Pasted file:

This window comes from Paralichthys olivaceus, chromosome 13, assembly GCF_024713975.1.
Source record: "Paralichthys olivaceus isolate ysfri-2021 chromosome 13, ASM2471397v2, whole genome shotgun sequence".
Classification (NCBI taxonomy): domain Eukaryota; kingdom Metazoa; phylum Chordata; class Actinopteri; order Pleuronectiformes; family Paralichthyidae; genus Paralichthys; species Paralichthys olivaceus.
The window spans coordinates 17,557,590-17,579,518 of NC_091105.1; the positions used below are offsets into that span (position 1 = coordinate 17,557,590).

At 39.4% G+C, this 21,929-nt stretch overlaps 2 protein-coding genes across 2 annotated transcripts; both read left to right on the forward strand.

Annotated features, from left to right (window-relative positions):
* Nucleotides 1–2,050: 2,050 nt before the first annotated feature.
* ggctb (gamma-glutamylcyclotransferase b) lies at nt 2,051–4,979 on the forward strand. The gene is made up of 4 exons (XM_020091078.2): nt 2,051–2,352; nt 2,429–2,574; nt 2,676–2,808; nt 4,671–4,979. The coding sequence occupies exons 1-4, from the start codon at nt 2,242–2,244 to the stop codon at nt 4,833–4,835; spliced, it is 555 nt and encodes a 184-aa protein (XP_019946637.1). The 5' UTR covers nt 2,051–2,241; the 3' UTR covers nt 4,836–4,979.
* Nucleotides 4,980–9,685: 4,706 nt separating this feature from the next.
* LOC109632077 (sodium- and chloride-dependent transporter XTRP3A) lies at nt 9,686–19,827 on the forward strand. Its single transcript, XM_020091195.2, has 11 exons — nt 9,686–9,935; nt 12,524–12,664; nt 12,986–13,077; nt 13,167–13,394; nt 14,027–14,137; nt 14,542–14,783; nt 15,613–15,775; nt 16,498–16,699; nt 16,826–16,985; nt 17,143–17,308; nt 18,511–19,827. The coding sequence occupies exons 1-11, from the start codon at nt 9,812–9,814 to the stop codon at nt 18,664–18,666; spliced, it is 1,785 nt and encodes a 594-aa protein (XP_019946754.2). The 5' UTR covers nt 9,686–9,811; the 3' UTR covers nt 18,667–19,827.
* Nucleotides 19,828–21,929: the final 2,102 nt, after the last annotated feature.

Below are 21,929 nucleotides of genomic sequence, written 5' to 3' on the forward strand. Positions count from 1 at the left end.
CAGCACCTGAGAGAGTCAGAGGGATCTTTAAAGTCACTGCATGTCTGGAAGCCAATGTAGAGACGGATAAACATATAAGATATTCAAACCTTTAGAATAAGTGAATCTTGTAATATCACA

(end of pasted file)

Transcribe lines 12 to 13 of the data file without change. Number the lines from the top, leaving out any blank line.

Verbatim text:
Below are 21,929 nucleotides of genomic sequence, written 5' to 3' on the forward strand. Positions count from 1 at the left end.
CAGCACCTGAGAGAGTCAGAGGGATCTTTAAAGTCACTGCATGTCTGGAAGCCAATGTAGAGACGGATAAACATATAAGATATTCAAACCTTTAGAATAAGTGAATCTTGTAATATCACA